Stop 6—Jennings Hall Overlook

 

Sugar maple.

Currently, the grassy meadows in front of Jennings Hall provide sweeping views that connect the building to the rest of campus. In the early days of the College the United States’ involvement in World War II required that this land be used  for “Victory Gardens” to produce much of the vegetables needed in the campus dining halls. Students engaged in farm days, when classes would be cancelled for the day and everyone worked the rows and fields instead.

This is also an excellent spot for observing the brilliant autumn colors that make Vermont a favorite fall destination. With a few exceptions, most leaves to not actually “change” color in the fall, instead, their already-existing colors are revealed. In most deciduous (leaf dropping) trees and shrubs, the decreasing daylight of the autumn season triggers the plant to cut off the supply of nutrients and minerals to their leaves in preparation for abscission (leaf drop)—including the chlorophyll pigment necessary for photosynthesis. Chlorophyll breaks down in sunlight, so if it is not replenished, the green color in the leaf will fade, revealing the oranges and yellows pigments within. Red and purple leaves are another story. The pigments responsible for them (anthocyanins) are produced as the sugars trapped inside the leaves break down. All of these pigments break down in the sunlight and in freezing temperatures, so their brilliance is fleeting and leave behind only the pigments responsible for brown colors (tannins).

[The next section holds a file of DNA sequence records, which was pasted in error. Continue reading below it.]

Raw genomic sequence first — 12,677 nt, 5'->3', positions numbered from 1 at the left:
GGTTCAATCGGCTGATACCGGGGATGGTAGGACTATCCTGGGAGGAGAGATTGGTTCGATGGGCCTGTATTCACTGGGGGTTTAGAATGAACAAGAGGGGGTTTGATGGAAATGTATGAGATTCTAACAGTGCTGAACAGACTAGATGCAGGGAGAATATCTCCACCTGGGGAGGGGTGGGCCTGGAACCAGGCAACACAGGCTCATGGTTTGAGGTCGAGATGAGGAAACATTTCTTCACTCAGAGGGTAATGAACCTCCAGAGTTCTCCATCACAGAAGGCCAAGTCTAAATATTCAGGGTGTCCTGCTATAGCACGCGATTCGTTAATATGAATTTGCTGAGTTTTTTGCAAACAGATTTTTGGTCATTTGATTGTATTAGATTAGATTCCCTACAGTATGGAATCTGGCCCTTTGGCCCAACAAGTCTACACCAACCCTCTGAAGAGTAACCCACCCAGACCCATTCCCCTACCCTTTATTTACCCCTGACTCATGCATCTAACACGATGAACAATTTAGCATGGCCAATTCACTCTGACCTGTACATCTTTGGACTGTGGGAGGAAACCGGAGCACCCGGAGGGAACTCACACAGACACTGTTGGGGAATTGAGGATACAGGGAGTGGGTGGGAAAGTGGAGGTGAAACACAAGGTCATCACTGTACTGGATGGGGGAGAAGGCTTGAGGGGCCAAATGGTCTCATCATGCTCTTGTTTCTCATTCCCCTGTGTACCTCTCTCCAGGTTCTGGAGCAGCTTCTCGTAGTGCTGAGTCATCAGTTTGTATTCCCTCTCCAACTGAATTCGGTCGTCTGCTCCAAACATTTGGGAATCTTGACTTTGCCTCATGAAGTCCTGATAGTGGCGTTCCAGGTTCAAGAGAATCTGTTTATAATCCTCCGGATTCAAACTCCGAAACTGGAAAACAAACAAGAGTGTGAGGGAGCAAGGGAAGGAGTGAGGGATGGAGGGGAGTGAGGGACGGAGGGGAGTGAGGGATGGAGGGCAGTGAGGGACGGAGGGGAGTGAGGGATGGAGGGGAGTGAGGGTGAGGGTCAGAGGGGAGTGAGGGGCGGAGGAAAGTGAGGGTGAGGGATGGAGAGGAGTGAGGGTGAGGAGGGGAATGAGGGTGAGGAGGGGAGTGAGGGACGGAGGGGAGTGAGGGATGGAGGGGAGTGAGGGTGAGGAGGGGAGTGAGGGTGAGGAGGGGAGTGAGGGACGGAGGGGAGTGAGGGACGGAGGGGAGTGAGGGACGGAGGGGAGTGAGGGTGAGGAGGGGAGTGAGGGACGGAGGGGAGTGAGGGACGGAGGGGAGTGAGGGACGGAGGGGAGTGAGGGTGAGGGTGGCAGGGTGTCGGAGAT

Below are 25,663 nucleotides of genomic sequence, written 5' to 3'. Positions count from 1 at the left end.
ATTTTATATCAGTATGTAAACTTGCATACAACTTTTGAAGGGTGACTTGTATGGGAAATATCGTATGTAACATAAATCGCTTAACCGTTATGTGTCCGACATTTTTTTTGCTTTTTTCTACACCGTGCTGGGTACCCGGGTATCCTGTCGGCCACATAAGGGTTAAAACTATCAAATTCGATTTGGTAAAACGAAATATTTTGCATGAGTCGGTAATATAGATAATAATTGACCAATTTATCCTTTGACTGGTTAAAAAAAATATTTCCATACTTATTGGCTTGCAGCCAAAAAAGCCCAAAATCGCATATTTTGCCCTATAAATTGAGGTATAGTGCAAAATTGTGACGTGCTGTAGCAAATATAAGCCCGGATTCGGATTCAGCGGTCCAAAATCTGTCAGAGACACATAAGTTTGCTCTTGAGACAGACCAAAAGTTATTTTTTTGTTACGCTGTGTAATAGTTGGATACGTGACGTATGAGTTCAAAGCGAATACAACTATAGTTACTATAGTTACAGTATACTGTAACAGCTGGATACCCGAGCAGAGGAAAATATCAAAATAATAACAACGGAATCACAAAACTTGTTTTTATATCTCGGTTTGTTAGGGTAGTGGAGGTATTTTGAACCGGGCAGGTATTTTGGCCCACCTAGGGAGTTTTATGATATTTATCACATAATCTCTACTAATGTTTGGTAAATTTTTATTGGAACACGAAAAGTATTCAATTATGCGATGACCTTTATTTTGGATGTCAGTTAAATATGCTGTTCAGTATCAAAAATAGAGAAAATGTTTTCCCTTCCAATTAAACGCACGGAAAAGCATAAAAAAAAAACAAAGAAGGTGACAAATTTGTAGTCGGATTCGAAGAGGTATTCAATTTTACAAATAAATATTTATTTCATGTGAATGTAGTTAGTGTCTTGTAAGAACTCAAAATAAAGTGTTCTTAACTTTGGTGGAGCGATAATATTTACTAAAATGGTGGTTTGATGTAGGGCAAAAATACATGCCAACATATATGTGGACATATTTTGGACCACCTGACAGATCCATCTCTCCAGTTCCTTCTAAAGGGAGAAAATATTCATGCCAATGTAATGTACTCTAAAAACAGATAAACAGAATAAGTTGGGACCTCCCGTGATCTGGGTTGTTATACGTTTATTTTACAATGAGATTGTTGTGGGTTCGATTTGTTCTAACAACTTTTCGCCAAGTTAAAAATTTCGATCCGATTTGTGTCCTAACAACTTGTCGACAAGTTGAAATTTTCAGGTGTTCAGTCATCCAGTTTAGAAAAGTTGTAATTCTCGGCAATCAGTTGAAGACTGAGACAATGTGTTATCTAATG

If you walk through Jennings Hall, out through the back doors and past the stone pillars, you will find the area where the Jennings family once kept formal gardens. Just beyond the old rock wall that surrounded these gardens, there is a large sandy hill.  Excavations of this sand (some of which has been used in campus construction projects) revealed a deposit of pure clay beneath. Deposits of pure clay generally only form where there is standing water (since it is composed of very small particles slowly settle out of water), yet this deposit is found on a hill. This implies that at one point there was a lake where this hill now stands. The larger hill on which our campus lies was formed at the terminus of a glacier that once flowed down the valley between the Taconic and Green Mountains. The lake from which the clay was deposited likely existed near the terminus of the glacier, possibly dammed behind ice or behind a higher portion of the hill near Jennings. The sand on top of the clay was likely deposited by rushing water as the glacier melted further about 13,000 years ago.

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